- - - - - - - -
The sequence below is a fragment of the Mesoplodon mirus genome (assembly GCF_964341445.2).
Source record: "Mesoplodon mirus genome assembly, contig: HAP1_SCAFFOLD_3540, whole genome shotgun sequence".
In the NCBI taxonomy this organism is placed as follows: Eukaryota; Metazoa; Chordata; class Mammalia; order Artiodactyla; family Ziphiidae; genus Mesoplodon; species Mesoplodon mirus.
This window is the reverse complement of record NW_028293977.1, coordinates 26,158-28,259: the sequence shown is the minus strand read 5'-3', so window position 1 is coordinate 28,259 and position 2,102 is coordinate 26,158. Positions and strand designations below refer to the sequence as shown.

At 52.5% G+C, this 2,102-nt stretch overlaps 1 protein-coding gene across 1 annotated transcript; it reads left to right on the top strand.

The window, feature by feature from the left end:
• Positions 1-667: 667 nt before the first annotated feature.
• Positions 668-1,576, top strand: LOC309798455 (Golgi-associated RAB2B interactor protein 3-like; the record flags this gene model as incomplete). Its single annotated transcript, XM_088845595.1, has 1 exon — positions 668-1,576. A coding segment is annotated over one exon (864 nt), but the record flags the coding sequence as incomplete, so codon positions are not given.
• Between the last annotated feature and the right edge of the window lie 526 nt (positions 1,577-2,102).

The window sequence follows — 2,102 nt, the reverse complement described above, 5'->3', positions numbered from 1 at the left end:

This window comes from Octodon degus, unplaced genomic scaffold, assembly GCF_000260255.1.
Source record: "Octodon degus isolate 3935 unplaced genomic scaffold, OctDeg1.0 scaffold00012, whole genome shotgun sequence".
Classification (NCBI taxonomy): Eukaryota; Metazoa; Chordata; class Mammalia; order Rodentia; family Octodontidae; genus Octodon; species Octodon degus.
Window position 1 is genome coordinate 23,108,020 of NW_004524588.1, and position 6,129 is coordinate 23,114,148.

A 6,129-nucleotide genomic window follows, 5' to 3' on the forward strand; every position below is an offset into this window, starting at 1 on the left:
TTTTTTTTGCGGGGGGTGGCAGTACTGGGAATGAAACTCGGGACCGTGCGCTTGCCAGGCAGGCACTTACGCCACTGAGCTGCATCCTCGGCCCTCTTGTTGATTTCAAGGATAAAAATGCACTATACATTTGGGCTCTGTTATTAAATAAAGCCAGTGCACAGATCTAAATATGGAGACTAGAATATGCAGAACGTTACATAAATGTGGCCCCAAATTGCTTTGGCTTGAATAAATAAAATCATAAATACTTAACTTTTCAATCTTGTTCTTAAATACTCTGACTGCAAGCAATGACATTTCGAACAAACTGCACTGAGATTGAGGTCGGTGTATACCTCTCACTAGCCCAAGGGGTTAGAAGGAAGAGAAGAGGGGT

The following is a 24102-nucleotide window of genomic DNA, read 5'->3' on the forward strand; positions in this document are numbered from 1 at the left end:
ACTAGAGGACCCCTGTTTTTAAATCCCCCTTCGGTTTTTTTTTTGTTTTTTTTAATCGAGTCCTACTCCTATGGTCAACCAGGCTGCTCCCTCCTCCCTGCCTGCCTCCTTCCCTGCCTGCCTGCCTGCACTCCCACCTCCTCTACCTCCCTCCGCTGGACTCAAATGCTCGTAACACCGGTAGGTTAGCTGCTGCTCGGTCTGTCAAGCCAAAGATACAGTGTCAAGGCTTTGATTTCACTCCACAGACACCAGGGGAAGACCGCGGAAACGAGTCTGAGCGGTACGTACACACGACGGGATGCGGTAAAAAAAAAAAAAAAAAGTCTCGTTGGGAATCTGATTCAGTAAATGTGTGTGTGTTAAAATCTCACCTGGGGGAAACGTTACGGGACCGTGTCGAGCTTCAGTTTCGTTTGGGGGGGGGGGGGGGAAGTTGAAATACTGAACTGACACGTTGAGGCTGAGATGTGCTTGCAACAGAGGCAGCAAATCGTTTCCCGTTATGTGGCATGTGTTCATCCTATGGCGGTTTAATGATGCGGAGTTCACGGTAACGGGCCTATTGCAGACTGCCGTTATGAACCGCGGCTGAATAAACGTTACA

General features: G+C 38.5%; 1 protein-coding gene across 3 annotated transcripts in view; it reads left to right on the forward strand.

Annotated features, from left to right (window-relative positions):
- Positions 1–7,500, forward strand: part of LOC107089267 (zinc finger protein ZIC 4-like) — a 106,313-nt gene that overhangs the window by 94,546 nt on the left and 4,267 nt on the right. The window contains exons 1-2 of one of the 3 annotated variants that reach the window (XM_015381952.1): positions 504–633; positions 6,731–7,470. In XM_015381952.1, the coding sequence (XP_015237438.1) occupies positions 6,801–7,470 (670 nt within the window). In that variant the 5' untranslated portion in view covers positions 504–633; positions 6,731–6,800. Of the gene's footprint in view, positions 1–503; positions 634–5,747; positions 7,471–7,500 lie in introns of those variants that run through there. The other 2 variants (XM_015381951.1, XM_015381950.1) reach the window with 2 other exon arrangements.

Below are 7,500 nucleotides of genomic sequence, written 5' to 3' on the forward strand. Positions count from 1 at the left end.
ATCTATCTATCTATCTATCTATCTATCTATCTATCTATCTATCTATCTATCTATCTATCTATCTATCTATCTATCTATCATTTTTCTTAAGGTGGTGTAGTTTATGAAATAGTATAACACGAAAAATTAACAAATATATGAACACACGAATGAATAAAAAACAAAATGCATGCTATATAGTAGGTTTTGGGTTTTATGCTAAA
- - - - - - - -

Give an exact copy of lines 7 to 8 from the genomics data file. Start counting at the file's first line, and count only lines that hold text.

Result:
• Positions 1-667: 667 nt before the first annotated feature.
• Positions 668-1,576, top strand: LOC309798455 (Golgi-associated RAB2B interactor protein 3-like; the record flags this gene model as incomplete). Its single annotated transcript, XM_088845595.1, has 1 exon — positions 668-1,576. A coding segment is annotated over one exon (864 nt), but the record flags the coding sequence as incomplete, so codon positions are not given.